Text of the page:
Republicans hold 28 governorships overall, including 22 of the 36 up for election in 2006. Some pivotal states where the battle is expected to be tough are California, Colorado, Florida, and Ohio. Three Democrats have declared their candidacies for the Massachusetts Governor's race. At least eight GOP Governors are not seeking re-election. In New York State, William Weld (R), running against Elliott Spitzer (D), is trailing. Other states noted where races could be tough for GOPers are Alabama, Alaska, Maryland, and Nevada.
Defense Review Will Slash Spending on Big Ticket Systems
Major defense contractors are bracing for significant cuts in Pentagon spending on big-ticket items like battleships and combat aircraft, the New York Times reported Dec. 27. Since 9/11, the defense budget has grown by a whopping 41%. But at two recent briefings to military industrialists, Ryan Henry, principal Deputy Undersecretary of Defense for Policy, and Gordon England, Acting Deputy Secretary of Defense, told the assembled CEOs that in the future, defense spending will be directed at combatting terrorist threats, not rival states. As a result, many big-ticket programs will be cut back or shut altogether.
In February 2006, the Pentagon will release the Quadrennial Defense Review (QDR), a four-year planning and policy document, spelling out the military's priorities for the next period. The last time a QDR was published was February 2001prior to 9/11, the Iraq war and the doctrine of preemptive war. Both Henry and England warned contractors to expect more emphasis on the kinds of mobile weapons systems suited to Special Forces operations, including more emphasis on drone aircraft, that can carry out both espionage and combat missions. Within weeks of the release of the QDR, the Pentagon will also release its FY 2007 budget, and Henry said that it would reflect the change in emphasis contained in the QDR. Others interviewed by the Times were skeptical that the radical changes advertised by Henry and England would actually occur, citing the "iron triangle" of the Congress, the uniformed military command and the military-industrial complex, that would resist all the way against such dramatic changes.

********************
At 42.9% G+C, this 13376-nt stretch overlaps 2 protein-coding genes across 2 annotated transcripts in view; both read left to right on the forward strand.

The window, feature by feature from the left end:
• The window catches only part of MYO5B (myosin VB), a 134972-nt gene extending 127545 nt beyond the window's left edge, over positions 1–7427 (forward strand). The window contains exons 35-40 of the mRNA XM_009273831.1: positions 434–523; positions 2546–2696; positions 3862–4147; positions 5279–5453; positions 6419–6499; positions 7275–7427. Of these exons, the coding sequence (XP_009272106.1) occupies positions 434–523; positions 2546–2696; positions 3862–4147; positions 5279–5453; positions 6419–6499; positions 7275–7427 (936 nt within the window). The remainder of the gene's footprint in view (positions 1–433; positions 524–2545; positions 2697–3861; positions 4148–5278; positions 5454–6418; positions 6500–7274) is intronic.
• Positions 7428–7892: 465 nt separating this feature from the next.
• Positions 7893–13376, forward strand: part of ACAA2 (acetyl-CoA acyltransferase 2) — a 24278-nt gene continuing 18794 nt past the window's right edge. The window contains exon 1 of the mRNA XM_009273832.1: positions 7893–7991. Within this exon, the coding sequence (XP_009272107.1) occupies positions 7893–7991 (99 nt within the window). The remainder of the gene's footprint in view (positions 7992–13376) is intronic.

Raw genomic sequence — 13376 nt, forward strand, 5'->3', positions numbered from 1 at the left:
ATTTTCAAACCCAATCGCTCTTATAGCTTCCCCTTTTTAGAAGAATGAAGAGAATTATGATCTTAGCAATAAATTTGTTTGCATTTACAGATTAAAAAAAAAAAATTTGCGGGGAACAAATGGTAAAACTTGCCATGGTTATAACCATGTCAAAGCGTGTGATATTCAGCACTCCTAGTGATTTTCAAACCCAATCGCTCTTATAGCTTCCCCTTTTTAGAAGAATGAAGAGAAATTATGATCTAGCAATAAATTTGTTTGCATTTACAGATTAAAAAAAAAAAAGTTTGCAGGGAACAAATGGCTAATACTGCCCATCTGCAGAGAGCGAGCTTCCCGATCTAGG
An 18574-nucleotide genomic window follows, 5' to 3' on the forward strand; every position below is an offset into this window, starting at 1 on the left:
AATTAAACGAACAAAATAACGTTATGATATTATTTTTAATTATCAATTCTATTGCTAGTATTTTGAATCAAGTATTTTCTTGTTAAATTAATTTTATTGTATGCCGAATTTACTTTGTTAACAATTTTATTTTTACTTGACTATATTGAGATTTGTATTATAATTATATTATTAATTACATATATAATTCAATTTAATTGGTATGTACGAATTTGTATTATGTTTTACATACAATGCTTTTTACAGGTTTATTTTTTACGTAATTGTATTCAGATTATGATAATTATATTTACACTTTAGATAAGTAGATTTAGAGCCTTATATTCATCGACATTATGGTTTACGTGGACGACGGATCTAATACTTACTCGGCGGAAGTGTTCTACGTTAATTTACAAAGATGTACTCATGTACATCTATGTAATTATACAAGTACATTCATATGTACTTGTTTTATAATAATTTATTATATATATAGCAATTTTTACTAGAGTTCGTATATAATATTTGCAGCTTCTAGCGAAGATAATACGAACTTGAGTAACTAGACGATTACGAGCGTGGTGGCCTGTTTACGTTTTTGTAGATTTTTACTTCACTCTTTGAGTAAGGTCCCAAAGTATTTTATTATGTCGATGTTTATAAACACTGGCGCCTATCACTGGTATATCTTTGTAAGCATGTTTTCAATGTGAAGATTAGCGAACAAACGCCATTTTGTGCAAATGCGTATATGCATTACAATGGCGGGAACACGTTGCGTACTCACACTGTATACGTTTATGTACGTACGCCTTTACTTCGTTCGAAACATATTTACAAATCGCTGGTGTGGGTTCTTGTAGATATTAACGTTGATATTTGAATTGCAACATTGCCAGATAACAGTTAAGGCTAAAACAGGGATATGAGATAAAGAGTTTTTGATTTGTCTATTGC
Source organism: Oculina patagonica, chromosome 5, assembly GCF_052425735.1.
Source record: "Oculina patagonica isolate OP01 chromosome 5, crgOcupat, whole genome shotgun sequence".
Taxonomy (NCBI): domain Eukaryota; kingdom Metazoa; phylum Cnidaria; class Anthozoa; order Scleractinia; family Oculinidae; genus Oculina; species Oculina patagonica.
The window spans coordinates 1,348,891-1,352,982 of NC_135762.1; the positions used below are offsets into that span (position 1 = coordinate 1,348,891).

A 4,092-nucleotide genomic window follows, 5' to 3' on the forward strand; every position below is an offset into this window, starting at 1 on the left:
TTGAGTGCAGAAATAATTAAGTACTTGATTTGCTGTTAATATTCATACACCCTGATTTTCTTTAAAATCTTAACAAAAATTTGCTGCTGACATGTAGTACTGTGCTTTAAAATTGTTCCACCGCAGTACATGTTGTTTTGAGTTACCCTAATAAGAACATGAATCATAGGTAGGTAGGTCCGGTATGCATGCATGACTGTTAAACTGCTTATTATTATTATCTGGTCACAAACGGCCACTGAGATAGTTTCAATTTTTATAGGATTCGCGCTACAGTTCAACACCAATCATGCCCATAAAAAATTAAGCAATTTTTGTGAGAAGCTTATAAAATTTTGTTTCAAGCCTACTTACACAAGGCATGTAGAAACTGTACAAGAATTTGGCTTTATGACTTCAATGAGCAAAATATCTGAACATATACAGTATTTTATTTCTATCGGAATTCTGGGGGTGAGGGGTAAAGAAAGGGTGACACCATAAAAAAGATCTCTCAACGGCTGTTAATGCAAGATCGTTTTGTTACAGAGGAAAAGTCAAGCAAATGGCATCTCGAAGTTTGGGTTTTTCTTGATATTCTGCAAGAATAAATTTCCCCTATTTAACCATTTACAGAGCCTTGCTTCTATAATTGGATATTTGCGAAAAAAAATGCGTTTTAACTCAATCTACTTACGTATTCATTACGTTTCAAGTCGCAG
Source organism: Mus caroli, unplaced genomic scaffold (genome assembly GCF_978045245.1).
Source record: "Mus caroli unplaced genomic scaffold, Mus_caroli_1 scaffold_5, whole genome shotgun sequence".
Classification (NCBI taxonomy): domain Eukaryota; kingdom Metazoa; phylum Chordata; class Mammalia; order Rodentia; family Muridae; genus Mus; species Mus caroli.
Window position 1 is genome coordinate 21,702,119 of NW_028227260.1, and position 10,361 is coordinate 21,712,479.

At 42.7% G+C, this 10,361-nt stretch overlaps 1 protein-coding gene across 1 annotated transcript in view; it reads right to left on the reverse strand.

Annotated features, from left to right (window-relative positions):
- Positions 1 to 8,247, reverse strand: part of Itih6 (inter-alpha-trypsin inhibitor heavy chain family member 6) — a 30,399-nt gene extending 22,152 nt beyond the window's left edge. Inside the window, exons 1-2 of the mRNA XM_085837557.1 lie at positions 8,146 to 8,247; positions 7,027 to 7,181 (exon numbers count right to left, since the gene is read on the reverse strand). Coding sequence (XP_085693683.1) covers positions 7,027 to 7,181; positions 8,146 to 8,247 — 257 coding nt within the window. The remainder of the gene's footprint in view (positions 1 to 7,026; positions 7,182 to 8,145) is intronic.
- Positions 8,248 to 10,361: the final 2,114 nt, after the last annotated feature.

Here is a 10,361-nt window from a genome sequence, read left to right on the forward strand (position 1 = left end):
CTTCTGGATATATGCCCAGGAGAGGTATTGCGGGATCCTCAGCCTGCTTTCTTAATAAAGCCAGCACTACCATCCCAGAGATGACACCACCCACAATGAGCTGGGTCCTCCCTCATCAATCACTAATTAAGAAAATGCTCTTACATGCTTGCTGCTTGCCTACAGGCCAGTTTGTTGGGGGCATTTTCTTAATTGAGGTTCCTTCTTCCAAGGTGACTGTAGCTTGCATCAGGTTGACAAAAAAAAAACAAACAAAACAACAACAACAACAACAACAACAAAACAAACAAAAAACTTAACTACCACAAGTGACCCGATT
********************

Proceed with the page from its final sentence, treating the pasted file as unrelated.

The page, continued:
But a senior retired military source confirmed to EIR certain features of the Henry and England briefings, noting that the costs associated with the Iraq war and occupation have so badly drained the military, that the Air Force and the Navy are facing significant losses of senior personnel, especially among non-commissioned-officer ranks, due to the huge costs of the war, on top of costly weapons systems. The source said that the QDR would be a warning shot that the whole military is dangerously close to being hollowed out. He added, "Thank God Wolfowitz is gone, because he never would have told the truth in the QDR if he was in charge."
Lynne Cheney's 'Campus Watch' Attacks LaRouche
In an item posted to frontpagemag.com Dec. 23, "Campus Watch"part of the neo-McCarthyite apparatus set up by Lynne Cheney and Irving Horowitz to purge the Cheney family's enemies' list from college and university teaching positionsdirector Alexander Joffe pens another in his series of attacks against University of Michigan history professor Juan Cole. This time, the attack protests Cole's election as president of the Middle East Studies Association. Joffe accuses Cole of anti-Semitism for his criticisms (by name) of the Likud, and for his "dislike" for the fascist Vladimir Jabotinsky.
Joffe brings in Lyndon LaRouche through the charge that Cole borrowed his description of the "Clean Break" report from EIR: "Cole's commentary is often derivative and dishonest; he often substitutes others' web commentaries for the effort of tracking down original sources.... [H]e adopts the narrative espoused by the Lyndon LaRouche movement and mischaracterizes the IASPS paper ['A Clean Break'] that actually chastised Israel for not supporting the U.S. fight against terrorism and made suggestions about how Jerusalem could be more supportive of Washington."